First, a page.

Cardinal Ouellet recently gave an interview to the French Christian publication La Vie. It posted the most salient part on their website.
Some pretty interesting stuff. Here is my translation of those parts they posted:
Is the analogy between the Second Vatican Council and the Synod accurate?
It is true that there are some points in common, but on a different scale. The Council lasted 4 years: It was a Pentecost, a time for updating and of major ecclesiological developments, but also of debates and tension. At that time, there really was a need for openness to ecumenism and to the cultural transformations. Today, the reflection is about a very specific subject: that of the family and the tension that deals with the heritage of St. John Paul II. Between the doctrine of the family that he developed in complementarity to the Council, and the experience of a good number of people, there is a gap in today’s society. Therefore, the Church feels the need to take the pulse of families at the base and to deal with contemporary problems, which are the explosion of the number of divorces, and the number of couples who prefer not to marry. The issue of the divorced-remarried takes up a certain space but the problem is more profound and we are looking at the roots: the crisis of commitment in life-long love.
But the synod of the family has reignited the expectations of those who expect answers to their suffering, especially by the easing of the Church on a certain number of subjects (divorced-remarried, being welcoming of homosexuals, contraception)
Thinking of the synod as a moment the goal of which is to liberalize doctrine seems to me to be an error. On the other hand, there is a greater sensibility to the people's suffering, and to the difficulties that many families encounter. The pastoral charisma of Pope Francis is very positive for the Church. In the end, what he wants to communicate to pastors above all is to accompany people there where they are, to walk with them, and not necessarily assault them with a series of truths, but to go bit by bit so that they find solutions to their situation; that they travel in the light of the Gospel, being conscious that the Mercy of God accompanies them, helps them, picks them up; that they remain in hope. The goal is to better discern how to accompany and help people to live out their Christian life in marriage and family. There, we have to develop our creativity.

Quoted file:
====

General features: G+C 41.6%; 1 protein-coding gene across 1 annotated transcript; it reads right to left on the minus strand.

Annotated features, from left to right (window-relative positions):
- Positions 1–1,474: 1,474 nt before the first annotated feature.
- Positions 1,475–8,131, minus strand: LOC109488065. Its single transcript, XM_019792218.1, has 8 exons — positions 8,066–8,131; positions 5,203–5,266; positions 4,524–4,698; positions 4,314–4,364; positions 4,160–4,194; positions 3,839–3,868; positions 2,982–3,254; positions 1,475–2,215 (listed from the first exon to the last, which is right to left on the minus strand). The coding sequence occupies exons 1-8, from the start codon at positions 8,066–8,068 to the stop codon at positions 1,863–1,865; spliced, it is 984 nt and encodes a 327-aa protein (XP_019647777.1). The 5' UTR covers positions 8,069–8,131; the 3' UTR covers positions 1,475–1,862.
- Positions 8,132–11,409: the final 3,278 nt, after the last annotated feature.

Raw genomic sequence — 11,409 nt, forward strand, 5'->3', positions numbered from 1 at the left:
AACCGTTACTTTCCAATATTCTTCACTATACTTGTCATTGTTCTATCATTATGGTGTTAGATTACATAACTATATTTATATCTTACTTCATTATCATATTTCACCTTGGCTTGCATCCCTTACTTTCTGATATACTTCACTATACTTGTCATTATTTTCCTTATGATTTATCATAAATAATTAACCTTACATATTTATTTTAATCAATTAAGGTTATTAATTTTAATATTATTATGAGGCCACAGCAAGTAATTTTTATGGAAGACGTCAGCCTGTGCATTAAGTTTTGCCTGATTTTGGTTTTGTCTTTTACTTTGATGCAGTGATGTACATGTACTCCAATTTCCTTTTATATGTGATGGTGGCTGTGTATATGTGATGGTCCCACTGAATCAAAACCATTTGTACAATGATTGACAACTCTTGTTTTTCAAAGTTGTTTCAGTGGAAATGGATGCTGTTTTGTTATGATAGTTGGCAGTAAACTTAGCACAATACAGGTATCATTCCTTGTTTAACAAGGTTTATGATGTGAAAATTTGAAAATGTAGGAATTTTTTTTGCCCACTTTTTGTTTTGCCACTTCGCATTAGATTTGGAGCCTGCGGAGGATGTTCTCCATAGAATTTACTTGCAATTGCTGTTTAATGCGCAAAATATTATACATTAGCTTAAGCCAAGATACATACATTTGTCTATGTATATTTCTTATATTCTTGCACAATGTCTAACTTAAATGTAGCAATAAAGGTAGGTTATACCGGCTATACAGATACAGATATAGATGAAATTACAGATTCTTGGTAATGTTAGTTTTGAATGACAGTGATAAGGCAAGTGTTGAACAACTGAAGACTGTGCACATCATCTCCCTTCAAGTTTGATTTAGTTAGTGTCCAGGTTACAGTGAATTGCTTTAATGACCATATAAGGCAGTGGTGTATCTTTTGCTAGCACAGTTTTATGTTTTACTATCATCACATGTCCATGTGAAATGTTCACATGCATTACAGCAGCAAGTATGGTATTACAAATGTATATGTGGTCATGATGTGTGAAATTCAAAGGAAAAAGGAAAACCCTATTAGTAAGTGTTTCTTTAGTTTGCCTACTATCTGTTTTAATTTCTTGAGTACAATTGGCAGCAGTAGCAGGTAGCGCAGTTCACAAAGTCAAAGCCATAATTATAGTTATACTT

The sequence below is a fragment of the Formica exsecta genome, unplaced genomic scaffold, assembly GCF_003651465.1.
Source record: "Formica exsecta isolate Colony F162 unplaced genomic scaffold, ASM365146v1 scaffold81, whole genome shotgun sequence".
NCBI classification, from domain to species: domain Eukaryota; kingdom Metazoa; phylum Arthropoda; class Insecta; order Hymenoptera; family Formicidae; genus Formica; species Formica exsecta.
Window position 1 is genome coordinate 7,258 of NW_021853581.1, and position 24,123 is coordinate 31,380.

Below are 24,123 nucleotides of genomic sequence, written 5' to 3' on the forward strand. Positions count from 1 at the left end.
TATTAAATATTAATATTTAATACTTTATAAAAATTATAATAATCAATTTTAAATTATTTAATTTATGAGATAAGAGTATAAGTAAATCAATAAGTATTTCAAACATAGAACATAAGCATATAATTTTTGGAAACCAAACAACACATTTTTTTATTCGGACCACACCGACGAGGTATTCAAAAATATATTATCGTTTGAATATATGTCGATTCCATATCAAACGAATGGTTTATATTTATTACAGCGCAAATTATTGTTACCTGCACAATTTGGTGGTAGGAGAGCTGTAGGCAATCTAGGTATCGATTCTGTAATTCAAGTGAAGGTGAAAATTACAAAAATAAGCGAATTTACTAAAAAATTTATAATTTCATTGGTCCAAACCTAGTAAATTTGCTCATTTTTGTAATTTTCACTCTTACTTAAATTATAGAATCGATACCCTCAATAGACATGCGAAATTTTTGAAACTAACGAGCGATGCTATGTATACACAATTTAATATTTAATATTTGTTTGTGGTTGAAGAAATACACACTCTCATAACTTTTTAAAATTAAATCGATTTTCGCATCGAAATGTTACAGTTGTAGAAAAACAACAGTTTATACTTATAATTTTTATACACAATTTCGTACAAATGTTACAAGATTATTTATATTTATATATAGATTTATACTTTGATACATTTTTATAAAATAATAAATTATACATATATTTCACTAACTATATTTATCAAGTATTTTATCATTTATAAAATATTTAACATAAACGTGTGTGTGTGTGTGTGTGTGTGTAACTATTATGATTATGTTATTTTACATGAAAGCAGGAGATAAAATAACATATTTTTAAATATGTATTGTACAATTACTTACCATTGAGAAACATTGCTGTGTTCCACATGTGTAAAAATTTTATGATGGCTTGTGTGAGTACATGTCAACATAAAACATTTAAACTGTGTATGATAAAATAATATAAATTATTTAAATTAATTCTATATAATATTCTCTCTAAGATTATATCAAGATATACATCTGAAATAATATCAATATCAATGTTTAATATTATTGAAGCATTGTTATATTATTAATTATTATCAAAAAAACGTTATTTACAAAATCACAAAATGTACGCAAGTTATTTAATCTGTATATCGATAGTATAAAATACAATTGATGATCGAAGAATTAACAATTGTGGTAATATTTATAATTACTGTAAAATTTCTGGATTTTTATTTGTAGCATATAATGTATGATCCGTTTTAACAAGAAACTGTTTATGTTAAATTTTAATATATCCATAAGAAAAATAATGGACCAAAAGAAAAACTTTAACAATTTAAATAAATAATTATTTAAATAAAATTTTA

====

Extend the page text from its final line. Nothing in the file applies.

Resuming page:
And what solutions for the divorced-remarried?
Concerning the divorced-remarried, there will certainly be formulas to facilitate the nullity procedures. That’s practically a given because we realize that many marriages were contracted without faith, without genuine commitment and sometimes in complex circumstances. Today, for instance, we are better equipped to measure the validity of their marriage. On that point, there are paths which will become more precise at the next synod. But nobody has let it be understood that all of a sudden the divorced-remarried, in a general manner, could take communion: we spoke of exceptional situations that we must examine more closely, perhaps with a more flexible mentality.
You work side by side with the Pope. What do you make of him?
Being close to the Holy Father, I see his spirit: he is not a man who has as a goal to liberalize the Church. As if the Church needed to be liberalized! What interests him is to announce the Gospel, because it is the Gospel that liberates, encountering Jesus that liberates, not ideologies. He wants to give to men to feel and see that God is merciful even if we are morally wrong, and that God’s mercy touches us and reaches us in all situations. His insistence on that point does a lot of good. Some panic, worry, wonder where the Church is going. I think that doctrine will not change, but it will be better applied and thus it will really help people grow.
I'm very happy that the Cardinal reiterated that the synod will not liberalize Church doctrine, nor is it the Pope's goal to liberalize Church doctrine.
I'm happy they're trying to learn how to apply Church doctrine.
But there is always a danger that liberals will exploit these perceived shifts in doctrinal wind and make it seem like the Church is giving their seal of approval to sinful behaviour.
It would help if the Pope were a little more clear on this point.